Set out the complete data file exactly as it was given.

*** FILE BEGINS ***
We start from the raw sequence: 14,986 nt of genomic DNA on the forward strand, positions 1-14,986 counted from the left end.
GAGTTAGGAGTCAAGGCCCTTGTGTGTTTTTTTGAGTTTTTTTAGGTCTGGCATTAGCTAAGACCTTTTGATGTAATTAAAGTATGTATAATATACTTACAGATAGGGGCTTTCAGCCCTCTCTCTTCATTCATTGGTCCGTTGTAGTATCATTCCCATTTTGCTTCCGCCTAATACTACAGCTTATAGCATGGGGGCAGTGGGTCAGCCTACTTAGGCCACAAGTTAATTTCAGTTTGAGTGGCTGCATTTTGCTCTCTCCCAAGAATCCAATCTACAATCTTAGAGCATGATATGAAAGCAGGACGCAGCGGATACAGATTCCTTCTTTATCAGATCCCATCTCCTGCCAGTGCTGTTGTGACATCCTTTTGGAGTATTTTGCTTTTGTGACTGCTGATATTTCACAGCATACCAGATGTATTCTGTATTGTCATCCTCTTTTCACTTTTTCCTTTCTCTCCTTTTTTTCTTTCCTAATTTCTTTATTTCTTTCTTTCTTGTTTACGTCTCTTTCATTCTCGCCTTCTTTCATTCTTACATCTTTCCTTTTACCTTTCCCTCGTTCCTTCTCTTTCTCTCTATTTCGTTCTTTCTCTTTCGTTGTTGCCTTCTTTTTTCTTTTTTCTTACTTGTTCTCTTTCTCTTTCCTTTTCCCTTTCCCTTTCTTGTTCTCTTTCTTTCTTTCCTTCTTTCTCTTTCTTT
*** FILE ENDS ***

We start from the raw sequence: 14,986 nt of genomic DNA on the forward strand, positions 1-14,986 counted from the left end.
GAGTTAGGAGTCAAGGCCCTTGTGTGTTTTTTTGAGTTTTTTTAGGTCTGGCATTAGCTAAGACCTTTTGATGTAATTAAAGTATGTATAATATACTTACAGATAGGGGCTTTCAGCCCTCTCTCTTCATTCATTGGTCCGTTGTAGTATCATTCCCATTTTGCTTCCGCCTAATACTACAGCTTATAGCATGGGGGCAGTGGGTCAGCCTACTTAGGCCACAAGTTAATTTCAGTTTGAGTGGCTGCATTTTGCTCTCTCCCAAGAATCCAATCTACAATCTTAGAGCATGATATGAAAGCAGGACGCAGCGGATACAGATTCCTTCTTTATCAGATCCCATCTCCTGCCAGTGCTGTTGTGACATCCTTTTGGAGTATTTTGCTTTTGTGACTGCTGATATTTCACAGCATACCAGATGTATTCTGTATTGTCATCCTCTTTTCACTTTTTCCTTTCTCTCCTTTTTTTCTTTCCTAATTTCTTTATTTCTTTCTTTCTTGTTTACGTCTCTTTCATTCTCGCCTTCTTTCATTCTTACATCTTTCCTTTTACCTTTCCCTCGTTCCTTCTCTTTCTCTCTATTTCGTTCTTTCTCTTTCGTTGTTGCCTTCTTTTTTCTTTTTTCTTACTTGTTCTCTTTCTCTTTCCTTTTCCCTTTCCCTTTCTTGTTCTCTTTCTTTCTTTCCTTCTTTCTCTTTCTTT